- Currency offers second-best carry return among peers in 2016
- Bonds set for second weekly gain as investors chase yields
The ruble strengthened, headed for its first week of gains in three, as optimism global central banks will keep the cost of money low boosted the allure of a currency that’s offered the second-best carry trade in emerging markets this year.
Russia’s currency gained 0.8 percent to 65.290 per dollar by 5:31 p.m. in Moscow, bringing its advance over five days to 1.1 percent. Traders who borrowed in dollars to invest in ruble-denominated securities have taken home almost 20 percent this year, the most after Brazil among 23 developing countries tracked by Bloomberg. Government bonds also attracted buyers for a second week, sending yields on 10-year debt down six basis points to 8.45 percent.
Assets of the world’s largest energy exporter have emerged as one of the biggest beneficiaries of the bounce in oil prices back above $40 a barrel this week, while additional stimulus from Japan to the U.K. bolstered the appeal of high-yielding securities. By contrast, the Bank of Russia left its key rate unchanged at 10.5 percent on July 29, giving no clear indication of when monetary easing might resume.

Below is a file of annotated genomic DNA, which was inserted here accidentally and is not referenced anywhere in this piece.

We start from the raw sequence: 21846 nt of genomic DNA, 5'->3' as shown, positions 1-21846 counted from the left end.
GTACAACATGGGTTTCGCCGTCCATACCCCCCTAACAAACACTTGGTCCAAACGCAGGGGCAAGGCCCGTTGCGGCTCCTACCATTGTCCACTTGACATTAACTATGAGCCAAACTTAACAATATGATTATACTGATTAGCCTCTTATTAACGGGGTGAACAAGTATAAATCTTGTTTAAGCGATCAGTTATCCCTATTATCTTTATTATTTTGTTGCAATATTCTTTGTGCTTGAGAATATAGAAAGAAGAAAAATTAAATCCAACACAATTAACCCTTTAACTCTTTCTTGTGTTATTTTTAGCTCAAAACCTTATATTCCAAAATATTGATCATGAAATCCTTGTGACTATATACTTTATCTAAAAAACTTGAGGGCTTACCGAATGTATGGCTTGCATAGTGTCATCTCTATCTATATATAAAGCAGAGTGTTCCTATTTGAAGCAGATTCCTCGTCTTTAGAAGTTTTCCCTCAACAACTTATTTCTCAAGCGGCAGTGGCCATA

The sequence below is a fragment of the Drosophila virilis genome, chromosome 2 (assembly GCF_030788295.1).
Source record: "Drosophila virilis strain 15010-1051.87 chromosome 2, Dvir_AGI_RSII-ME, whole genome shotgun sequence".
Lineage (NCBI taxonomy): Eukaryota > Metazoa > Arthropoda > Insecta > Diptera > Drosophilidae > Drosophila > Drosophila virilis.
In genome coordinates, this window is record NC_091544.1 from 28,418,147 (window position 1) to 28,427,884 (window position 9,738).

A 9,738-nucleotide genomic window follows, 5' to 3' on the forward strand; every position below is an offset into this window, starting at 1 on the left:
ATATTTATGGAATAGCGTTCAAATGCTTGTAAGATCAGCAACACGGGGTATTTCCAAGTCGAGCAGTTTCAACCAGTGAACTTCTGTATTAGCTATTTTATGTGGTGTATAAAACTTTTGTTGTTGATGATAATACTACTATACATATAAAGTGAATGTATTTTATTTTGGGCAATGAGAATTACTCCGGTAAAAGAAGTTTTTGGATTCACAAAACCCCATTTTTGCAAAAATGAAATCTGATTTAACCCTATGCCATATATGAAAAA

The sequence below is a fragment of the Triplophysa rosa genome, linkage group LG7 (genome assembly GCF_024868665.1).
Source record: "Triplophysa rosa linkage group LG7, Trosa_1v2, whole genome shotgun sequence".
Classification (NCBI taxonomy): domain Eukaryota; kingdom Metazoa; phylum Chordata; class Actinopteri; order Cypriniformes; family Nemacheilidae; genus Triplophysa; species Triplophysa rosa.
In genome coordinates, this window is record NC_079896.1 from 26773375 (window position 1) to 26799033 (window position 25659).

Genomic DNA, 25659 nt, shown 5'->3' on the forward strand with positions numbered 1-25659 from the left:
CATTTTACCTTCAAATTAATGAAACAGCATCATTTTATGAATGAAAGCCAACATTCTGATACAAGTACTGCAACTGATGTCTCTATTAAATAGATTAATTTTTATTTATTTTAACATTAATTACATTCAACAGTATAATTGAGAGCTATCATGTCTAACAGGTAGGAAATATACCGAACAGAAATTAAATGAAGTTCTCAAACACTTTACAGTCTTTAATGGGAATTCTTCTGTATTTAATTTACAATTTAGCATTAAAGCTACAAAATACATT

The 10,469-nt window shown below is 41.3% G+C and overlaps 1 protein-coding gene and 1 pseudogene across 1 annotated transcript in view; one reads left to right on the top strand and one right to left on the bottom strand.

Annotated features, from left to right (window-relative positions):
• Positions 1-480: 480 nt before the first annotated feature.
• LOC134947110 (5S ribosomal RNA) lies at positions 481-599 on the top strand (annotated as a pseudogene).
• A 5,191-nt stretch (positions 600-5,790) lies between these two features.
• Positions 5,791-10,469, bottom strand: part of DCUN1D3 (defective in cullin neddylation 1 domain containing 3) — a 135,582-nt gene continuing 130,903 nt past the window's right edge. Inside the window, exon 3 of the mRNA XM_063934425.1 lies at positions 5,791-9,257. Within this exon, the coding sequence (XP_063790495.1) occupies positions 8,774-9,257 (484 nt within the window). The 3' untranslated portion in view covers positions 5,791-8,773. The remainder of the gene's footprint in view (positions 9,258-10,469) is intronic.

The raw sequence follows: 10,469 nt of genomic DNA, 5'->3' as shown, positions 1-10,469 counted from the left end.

"The general mood is still risk-on thanks to global central banks, who continue their super-loose monetary policy," Roman Dzugaev, a fixed-income trader at Bank Alexandrovsky PJSC in St. Petersburg, said by e-mail. "Russia is still a very appealing high-yield and carry trade destination thanks to the central bank’s conservative policy."
Strong U.S. payroll data, which gives the Federal Reserve more room to increase interest rates and diminishes the appeal of emerging-market assets, failed to stop the ruble’s rally on Friday.
After surging 6 percent in the previous two days, Brent crude traded 1.2 percent weaker at $43.76 per barrel on Friday. The MSCI Emerging Markets Currency Index climbed to a two-week high. The Micex Index of equities fell 0.6 percent to 1,933.98.
Emerging-markets equity funds attracted $1.6 billion in fresh inflows in the week to August 3, while developing-country bond funds added $2.1 billion, Renaissance Capital said in a research note.
While the risk-on mood helps the ruble, the next few days may dampen its strengthening as foreign minority shareholders of Russian gas giant Gazprom PJSC convert their newly-received dividends into foreign currency.
"We estimate that over $700 million could be converted into FX over the next few days following the completion of Gazprom’s annual dividend payments to minority shareholders," Sberbank CIB analysts Tom Levinson and Iskander Lutsko said in a research note.